Next Article in Journal
Islamic Ethos: Examining Sources of Authority
Next Article in Special Issue
Intertextuality, Christianity and Death: Major Themes in the Poetry of Stevie Smith
Previous Article in Journal
“Zwischen allen Stühlen”: Reflections on Judaism in Germany in Victor Klemperer’s Post-Holocaust Diaries
Previous Article in Special Issue
Gwendolyn Brooks and the Legacies of Architectural Modernity
Open AccessArticle

“Always Trembling on the Brink of Poetry”: Katherine Mansfield, Poet

Department of English, University of Northampton, Northampton NN1 5PH, UK
Humanities 2019, 8(4), 169; https://doi.org/10.3390/h8040169
Received: 7 September 2019 / Accepted: 19 October 2019 / Published: 23 October 2019
(This article belongs to the Special Issue Modernist Women Poets: Generations, Geographies and Genders)
Today, Katherine Mansfield is well known as one of the most exciting and cutting-edge exponents of the modernist short story. Little critical attention, however, has been paid to her poetry, which seems a strange omission, given how much verse she wrote during the course of her life, starting as a very young schoolgirl, right up until the last months prior to her death in 1923. Even Mansfield devotees are not really familiar with any poems beyond the five or six that have most frequently been anthologised since her death, and few editions of her poetry have ever been published. Mansfield’s husband, John Middleton Murry, edited a slim volume, Poems, in 1923, within a few months of her death, followed by a slightly extended edition in 1930, and Vincent O’Sullivan edited another small selection, also titled Poems, in 1988. Unsurprisingly, therefore, critics and biographers have paid little attention to her poetry, tending to imply that it is a minor feature of her art, both in quantity and, more damagingly, in quality. This situation was addressed in 2016, when EUP published a complete and fully annotated edition of Mansfield’s poems, edited by myself and Claire Davison, incorporating all my recent manuscript discoveries, including a collection of 36 poems—The Earth Child—sent unsuccessfully by Mansfield to a London publisher in 1910. This discovery in 2015 revealed how, at the very moment when Mansfield was starting to have stories accepted for commercial publication, she was also taking herself seriously as a poet. Indeed, had the collection been published, perhaps Mansfield might now be celebrated as much for her poetry as for her short stories. Therefore, this article explores the development of Mansfield’s poetic writing throughout her life and makes the case for her reassessment as an innovative poet and not just as a ground-breaking short story writer. View Full-Text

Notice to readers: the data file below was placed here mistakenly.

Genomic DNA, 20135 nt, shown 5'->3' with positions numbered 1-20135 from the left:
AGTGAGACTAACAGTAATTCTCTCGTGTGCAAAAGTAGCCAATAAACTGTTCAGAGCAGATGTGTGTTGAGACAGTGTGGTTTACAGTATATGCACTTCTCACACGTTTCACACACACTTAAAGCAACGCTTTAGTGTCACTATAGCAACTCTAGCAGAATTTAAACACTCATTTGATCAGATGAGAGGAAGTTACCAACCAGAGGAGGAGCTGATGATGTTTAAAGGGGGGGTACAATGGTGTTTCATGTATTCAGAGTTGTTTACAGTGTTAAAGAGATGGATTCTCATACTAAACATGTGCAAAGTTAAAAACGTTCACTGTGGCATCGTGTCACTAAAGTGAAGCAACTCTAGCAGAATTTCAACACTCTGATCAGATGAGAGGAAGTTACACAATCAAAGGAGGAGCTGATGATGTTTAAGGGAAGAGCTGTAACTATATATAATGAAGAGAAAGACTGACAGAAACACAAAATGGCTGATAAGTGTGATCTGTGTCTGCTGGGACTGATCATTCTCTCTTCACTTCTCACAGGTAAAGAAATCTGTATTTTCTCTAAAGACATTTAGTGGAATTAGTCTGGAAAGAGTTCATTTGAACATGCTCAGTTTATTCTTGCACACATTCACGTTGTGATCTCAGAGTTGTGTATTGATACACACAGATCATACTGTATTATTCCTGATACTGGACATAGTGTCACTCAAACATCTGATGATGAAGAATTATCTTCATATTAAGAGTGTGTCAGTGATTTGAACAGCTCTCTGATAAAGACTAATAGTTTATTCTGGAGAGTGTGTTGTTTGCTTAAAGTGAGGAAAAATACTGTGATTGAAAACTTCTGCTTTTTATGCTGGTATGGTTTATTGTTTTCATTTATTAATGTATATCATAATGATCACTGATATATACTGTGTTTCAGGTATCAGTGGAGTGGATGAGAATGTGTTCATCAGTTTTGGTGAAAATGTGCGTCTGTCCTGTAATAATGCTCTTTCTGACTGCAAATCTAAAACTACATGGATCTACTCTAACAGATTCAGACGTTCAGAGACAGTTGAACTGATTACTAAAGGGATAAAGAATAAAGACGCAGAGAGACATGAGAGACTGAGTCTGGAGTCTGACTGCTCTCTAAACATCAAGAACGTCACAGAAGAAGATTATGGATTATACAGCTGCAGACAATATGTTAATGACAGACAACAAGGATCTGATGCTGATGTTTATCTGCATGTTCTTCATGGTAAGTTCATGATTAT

Keywords: Katherine Mansfield; symbolism; fin-de-siècle; decadence; modernism; poetry; Arthur Symons Katherine Mansfield; symbolism; fin-de-siècle; decadence; modernism; poetry; Arthur Symons
MDPI and ACS Style

Kimber, G. “Always Trembling on the Brink of Poetry”: Katherine Mansfield, Poet. Humanities 2019, 8, 169.

Show more citation formats Show less citations formats
Note that from the first issue of 2016, MDPI journals use article numbers instead of page numbers. See further details here.

Article Access Map by Country/Region

1
Back to TopTop